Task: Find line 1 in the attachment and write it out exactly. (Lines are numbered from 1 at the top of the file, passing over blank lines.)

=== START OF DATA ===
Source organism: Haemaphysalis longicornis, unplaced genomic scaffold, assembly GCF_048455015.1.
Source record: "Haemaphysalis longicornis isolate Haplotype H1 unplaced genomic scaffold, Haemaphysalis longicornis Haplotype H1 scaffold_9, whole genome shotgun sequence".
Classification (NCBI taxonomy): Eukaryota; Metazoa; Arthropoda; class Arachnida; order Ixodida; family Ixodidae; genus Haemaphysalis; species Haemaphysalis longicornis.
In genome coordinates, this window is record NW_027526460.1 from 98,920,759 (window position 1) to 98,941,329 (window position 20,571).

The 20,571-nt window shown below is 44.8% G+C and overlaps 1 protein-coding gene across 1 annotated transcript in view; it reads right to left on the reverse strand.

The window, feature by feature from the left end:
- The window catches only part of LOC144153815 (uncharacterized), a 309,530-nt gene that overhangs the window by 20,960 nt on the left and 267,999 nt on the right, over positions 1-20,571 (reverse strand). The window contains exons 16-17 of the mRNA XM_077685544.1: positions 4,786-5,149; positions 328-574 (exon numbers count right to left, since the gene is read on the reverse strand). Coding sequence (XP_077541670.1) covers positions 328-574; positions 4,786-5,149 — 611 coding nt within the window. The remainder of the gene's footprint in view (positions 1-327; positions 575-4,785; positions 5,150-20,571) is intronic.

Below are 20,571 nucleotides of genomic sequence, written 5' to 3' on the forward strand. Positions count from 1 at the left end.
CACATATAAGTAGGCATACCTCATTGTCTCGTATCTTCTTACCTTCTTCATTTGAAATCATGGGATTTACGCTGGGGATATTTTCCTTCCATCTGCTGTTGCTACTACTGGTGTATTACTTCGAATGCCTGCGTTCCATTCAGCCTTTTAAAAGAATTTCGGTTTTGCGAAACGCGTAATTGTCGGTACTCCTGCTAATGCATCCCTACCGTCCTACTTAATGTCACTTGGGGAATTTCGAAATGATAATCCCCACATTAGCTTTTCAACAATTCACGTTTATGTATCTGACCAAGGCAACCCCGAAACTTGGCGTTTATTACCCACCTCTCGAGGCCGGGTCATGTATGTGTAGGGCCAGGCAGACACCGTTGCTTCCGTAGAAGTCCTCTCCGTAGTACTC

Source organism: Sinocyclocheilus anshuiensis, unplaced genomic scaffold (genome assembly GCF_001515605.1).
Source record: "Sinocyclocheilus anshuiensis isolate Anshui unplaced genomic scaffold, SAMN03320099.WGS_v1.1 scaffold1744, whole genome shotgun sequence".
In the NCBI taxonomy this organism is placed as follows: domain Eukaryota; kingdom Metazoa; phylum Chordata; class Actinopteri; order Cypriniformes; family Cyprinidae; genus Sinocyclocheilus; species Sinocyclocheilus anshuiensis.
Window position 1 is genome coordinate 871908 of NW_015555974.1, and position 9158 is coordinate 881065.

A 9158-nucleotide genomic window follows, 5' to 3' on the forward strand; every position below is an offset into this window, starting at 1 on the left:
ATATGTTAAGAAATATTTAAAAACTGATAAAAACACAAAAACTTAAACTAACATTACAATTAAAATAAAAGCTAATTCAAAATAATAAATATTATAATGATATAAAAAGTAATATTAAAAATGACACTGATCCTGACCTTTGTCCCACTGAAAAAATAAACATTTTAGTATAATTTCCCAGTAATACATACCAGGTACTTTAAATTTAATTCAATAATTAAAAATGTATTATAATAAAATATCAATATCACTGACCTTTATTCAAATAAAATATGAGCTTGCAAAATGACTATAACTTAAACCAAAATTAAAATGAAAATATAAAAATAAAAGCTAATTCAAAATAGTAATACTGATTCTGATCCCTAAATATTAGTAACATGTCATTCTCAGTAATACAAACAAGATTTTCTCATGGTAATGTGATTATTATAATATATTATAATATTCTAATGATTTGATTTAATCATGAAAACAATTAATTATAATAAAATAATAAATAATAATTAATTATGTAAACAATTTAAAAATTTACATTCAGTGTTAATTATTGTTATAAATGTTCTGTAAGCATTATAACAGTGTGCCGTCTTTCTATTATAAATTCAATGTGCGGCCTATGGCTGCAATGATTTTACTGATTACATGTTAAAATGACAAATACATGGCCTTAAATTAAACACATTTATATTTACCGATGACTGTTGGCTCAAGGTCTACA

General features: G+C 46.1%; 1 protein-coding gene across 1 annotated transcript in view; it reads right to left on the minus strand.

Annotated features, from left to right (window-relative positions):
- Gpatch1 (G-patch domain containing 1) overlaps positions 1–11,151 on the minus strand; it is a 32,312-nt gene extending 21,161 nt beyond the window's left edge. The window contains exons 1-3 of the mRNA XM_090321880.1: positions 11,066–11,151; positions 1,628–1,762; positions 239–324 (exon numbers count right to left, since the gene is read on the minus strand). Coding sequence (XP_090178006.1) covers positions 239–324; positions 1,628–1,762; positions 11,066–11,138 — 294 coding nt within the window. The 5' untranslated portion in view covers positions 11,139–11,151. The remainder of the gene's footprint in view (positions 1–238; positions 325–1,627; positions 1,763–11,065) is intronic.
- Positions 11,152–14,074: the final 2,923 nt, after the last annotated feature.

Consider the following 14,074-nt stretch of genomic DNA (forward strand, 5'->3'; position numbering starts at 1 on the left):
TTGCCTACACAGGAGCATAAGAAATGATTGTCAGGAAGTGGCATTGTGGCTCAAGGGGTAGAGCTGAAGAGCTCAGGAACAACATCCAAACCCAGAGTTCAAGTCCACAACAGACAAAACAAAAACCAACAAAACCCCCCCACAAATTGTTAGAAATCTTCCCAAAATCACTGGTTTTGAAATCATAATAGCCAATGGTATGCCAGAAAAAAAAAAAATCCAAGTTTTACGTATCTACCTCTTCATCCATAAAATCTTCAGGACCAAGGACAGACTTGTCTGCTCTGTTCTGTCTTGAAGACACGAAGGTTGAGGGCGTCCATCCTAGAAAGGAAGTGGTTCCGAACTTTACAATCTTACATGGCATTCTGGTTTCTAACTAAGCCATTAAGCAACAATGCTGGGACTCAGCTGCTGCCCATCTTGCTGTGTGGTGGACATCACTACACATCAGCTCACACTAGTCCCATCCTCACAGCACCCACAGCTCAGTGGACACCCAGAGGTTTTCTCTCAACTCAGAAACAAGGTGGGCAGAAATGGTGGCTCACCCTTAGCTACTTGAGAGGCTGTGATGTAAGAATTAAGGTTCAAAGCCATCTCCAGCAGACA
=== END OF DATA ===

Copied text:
Source organism: Haemaphysalis longicornis, unplaced genomic scaffold, assembly GCF_048455015.1.